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Make my edamame more exciting!

  • maabso Jul 15, 2012 06:29 PM

I love edamame seasoned with salt. Is there anything else I can season it with for a change? So far I have tried seasoning it with a mixture of: soy sauce, mirin, seasame oil and sriracha. It was quite good, but I'm looking for other ideas!

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  1. I love edamame as well, maabso. Steamed with a bit of malt vinegar is one of my favorites at the moment. But I've used spiced them with cumin and salt, 5 spice powder, garlic salt, porcini powder, rice wine vinegar.

    Also, added them to mango salsa, enjoyed them with lemongrass jasmine rice, smashed them and fried them with eggs and even tried blending a few in a green smoothie.

    1. Steam it and toss it in a Wasabi dressing (Sour Cream or Mayonnaise, Wasabi, Soy Sauce, and a squeeze of lime juice)

      1. Pair it with a cold Kirin Ichiban.

        1 Reply
        1. re: ipsedixit

          No better way than this.

        2. Here's my take on edamame with nori salt from the NYT Essentials cookbook. Toast korean seaweed (the kind that is seasoned with sesame oil and salt) to crisp, process in spice grinder and add to warm edamame. Taste for salt and add togarashi if you like a little spice.

          1. The edamame seasoning at Roy's Hawaiian Fusion is quite tasty; the only time I ate there they sent me home with two containers of the seasoning after I raved about it to the server!:

            Roy's Edamame Seasoning
            8 oz kosher salt
            4 oz shichimi (japanese red pepper seasoning)
            1 oz granulated sugar
            Blend together. Sprinkle one tablespoon of the seasoning over 1/2 pound of hot cooked edamame in the pod.

            1 Reply
            1. re: janniecooks

              I was going to suggest this too! Love this stuff.

            2. In Taiwan it's often seasoned with five spice powder. I prefer plain salt, but it seems to be pretty popular here.

              I've also had it with chili and garlic.

              2 Replies
              1. re: tastesgoodwhatisit

                Thank you all for your replies. Sorry for the late response :) Just a question, what is Chinese 5 spice like?

                1. re: maabso

                  The dominant flavour is star anise, and it usually contains cinnamon, cloves, Sechuan peppers, and fennel as well. It's typically used for meat dishes, and if you eat a lot of Chinese food, you'll probably recognize the smell.

              2. I like Alton Brown's Roasted Edmame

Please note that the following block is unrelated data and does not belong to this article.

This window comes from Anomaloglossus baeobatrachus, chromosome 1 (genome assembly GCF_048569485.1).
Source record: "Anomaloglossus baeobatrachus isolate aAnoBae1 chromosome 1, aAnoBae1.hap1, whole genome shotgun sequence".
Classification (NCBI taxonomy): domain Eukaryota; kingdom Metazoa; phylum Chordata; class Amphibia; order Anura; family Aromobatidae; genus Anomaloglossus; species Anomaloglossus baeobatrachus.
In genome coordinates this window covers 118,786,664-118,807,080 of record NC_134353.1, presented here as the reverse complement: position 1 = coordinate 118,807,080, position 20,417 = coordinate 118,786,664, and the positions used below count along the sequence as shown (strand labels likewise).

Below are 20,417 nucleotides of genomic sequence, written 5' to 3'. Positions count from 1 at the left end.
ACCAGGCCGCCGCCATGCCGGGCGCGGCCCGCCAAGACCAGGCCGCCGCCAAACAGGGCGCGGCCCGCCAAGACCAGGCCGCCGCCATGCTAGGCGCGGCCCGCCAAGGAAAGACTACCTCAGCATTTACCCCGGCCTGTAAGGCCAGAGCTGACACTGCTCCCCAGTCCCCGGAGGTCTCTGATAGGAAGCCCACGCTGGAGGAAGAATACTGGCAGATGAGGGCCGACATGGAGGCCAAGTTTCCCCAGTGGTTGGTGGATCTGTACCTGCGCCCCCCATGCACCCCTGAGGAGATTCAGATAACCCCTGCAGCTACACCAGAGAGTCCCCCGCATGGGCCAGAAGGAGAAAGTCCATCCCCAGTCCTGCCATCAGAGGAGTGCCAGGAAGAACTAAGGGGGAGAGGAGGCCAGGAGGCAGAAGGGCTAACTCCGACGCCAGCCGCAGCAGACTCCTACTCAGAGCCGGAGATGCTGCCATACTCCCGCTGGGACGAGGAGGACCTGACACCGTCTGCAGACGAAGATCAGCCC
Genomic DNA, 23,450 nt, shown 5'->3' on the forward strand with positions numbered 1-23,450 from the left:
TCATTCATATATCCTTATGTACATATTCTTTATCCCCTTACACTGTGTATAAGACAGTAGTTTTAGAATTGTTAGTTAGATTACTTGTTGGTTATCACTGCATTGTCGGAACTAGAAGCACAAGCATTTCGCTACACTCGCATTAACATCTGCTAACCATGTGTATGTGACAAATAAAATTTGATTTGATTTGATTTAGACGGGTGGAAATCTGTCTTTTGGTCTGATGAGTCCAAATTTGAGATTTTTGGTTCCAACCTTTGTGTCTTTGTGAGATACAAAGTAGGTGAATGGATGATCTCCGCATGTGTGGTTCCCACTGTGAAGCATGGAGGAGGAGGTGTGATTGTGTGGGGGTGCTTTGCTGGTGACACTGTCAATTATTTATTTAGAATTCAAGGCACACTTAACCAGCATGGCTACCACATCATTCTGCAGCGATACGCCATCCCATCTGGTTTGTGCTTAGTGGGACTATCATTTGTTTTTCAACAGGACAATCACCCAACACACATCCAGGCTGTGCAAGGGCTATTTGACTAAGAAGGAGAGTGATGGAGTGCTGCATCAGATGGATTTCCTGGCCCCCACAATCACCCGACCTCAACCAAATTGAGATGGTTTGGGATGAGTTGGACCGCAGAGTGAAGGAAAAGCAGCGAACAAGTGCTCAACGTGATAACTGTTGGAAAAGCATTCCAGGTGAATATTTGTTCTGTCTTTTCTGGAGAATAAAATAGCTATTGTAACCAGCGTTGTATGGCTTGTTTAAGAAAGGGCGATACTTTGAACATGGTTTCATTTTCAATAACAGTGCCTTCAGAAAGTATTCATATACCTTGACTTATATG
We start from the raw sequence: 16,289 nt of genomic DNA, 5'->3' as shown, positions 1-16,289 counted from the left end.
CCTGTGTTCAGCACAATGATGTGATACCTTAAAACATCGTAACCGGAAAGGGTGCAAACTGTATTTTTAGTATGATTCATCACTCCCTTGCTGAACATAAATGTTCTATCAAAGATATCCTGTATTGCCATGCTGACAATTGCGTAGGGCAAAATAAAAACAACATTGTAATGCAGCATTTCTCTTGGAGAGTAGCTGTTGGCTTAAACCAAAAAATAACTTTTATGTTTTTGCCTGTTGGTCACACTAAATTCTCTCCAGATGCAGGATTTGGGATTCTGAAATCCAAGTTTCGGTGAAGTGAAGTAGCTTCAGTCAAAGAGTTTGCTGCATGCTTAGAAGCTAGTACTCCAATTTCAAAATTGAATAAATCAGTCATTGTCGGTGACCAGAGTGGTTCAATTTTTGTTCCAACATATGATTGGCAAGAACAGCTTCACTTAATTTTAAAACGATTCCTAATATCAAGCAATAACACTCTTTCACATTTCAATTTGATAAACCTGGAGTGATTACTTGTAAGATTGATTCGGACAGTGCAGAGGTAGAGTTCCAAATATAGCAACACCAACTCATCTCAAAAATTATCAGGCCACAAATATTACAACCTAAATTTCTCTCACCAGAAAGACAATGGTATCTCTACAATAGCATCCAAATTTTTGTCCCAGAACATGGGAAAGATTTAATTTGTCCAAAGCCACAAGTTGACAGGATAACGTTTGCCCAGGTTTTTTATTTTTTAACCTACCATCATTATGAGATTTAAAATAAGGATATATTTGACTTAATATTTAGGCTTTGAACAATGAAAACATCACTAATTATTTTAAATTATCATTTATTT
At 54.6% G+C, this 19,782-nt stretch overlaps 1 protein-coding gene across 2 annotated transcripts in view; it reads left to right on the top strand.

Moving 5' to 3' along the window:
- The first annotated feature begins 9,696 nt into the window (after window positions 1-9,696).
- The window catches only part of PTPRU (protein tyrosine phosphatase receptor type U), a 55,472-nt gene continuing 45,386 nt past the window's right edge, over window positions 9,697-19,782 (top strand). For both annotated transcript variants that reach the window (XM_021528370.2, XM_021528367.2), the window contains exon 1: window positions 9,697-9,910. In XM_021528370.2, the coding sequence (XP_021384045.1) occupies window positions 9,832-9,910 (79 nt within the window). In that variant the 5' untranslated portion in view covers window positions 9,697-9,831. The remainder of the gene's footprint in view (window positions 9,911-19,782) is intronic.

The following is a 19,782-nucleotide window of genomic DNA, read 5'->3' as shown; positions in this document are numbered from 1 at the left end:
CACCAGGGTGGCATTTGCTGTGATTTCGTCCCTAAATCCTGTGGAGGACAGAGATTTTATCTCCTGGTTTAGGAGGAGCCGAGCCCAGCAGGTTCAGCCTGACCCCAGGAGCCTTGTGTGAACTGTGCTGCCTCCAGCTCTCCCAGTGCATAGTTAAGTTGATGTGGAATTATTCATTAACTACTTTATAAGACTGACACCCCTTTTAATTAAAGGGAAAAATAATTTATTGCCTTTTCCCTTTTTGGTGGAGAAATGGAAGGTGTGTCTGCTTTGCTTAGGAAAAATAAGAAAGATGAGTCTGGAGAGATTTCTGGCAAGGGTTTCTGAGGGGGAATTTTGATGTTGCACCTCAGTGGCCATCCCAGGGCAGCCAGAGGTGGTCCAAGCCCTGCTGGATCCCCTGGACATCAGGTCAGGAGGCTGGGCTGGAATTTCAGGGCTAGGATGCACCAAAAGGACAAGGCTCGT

http://www.foodnetwork.com/recipes/ro...

                1 Reply
                1. re: AreBe

                  gad that looks good

                  thanks for link AreBe

                2. I'm not sure if this is what you are looking for but just this past week, I added shelled edamame to a lentil salad and cooked (packaged) quinoa. Both were pretty tasty and the edamame made both dishes more filling. I've also had orzo salad with edamame and edamame salad with oyster mushrooms/red onions in a ginger-soy vinaigrette (both purchased from a local deli). I now think of it as an alternative to cooked white beans, which I really don't like.

                  1. I like them lightly sprinkled with chili powder or chili pepper flakes.

                    1. How about replacing the salt with Old Bay or perhaps do salt and smoked paprika?

                      1. NOT a recipe... just a little advice. If you have an Asian market in your neighborhood... check them out. I found the EXACT SAME brand of frozen/shelled at LESS than half the supermarket price.

                        1. I only like it lightly steamed with sea salt olive oil and a tiny bit of soy.

                          1. I like the sea salt, oil and soy sauce (or tamari) version, but I also sometimes add a bit of umeboshi paste. Umeboshi are Japanese salted plums, and they have an amazing and distinctive flavor. They are salty, sour, and not at all sweet. It's probably a love or hate kind of thing, but I've been eating them since childhood and fall into the love category. I do not mix the umeboshi paste with the beans, but put some on the side and eat a bit with each bite. Delicious!

                            1. Lapsang souchong tea has a wonderful smokey flavor. It's a key ingredient in this recipe:

                              http://www.foodandwine.com/recipes/ed...

                              This is a terrific quick recipe and people absolutely go nuts over the stuff!